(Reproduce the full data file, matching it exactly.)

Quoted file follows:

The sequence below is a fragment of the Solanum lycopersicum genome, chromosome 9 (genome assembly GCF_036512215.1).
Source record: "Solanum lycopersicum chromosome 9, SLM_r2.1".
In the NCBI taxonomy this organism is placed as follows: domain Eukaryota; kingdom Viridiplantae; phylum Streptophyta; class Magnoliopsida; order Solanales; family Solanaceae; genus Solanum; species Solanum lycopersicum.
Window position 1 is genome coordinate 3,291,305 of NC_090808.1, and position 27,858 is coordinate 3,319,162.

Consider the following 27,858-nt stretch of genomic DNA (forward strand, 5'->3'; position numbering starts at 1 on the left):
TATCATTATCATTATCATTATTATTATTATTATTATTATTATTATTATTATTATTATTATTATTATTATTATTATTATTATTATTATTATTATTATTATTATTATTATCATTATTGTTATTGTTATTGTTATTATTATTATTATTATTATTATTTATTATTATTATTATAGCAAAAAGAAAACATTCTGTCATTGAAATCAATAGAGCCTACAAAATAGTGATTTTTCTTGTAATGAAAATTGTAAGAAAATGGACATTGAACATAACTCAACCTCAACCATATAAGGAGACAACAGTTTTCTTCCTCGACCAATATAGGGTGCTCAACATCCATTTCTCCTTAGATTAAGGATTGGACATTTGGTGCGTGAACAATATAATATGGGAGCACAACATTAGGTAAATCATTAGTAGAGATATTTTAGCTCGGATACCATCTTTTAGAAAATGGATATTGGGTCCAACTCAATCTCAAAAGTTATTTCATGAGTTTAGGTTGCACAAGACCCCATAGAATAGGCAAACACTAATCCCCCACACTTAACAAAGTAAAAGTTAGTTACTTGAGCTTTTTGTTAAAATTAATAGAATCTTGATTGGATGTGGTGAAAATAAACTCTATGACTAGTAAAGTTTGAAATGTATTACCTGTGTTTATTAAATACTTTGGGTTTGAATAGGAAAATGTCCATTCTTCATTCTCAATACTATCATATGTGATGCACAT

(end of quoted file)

The sequence below is a fragment of the Solanum lycopersicum genome, chromosome 9 (genome assembly GCF_036512215.1).
Source record: "Solanum lycopersicum chromosome 9, SLM_r2.1".
In the NCBI taxonomy this organism is placed as follows: domain Eukaryota; kingdom Viridiplantae; phylum Streptophyta; class Magnoliopsida; order Solanales; family Solanaceae; genus Solanum; species Solanum lycopersicum.
Window position 1 is genome coordinate 3,291,305 of NC_090808.1, and position 27,858 is coordinate 3,319,162.

Consider the following 27,858-nt stretch of genomic DNA (forward strand, 5'->3'; position numbering starts at 1 on the left):
TATCATTATCATTATCATTATTATTATTATTATTATTATTATTATTATTATTATTATTATTATTATTATTATTATTATTATTATTATTATTATTATTATTATTATTATCATTATTGTTATTGTTATTGTTATTATTATTATTATTATTATTATTTATTATTATTATTATAGCAAAAAGAAAACATTCTGTCATTGAAATCAATAGAGCCTACAAAATAGTGATTTTTCTTGTAATGAAAATTGTAAGAAAATGGACATTGAACATAACTCAACCTCAACCATATAAGGAGACAACAGTTTTCTTCCTCGACCAATATAGGGTGCTCAACATCCATTTCTCCTTAGATTAAGGATTGGACATTTGGTGCGTGAACAATATAATATGGGAGCACAACATTAGGTAAATCATTAGTAGAGATATTTTAGCTCGGATACCATCTTTTAGAAAATGGATATTGGGTCCAACTCAATCTCAAAAGTTATTTCATGAGTTTAGGTTGCACAAGACCCCATAGAATAGGCAAACACTAATCCCCCACACTTAACAAAGTAAAAGTTAGTTACTTGAGCTTTTTGTTAAAATTAATAGAATCTTGATTGGATGTGGTGAAAATAAACTCTATGACTAGTAAAGTTTGAAATGTATTACCTGTGTTTATTAAATACTTTGGGTTTGAATAGGAAAATGTCCATTCTTCATTCTCAATACTATCATATGTGATGCACAT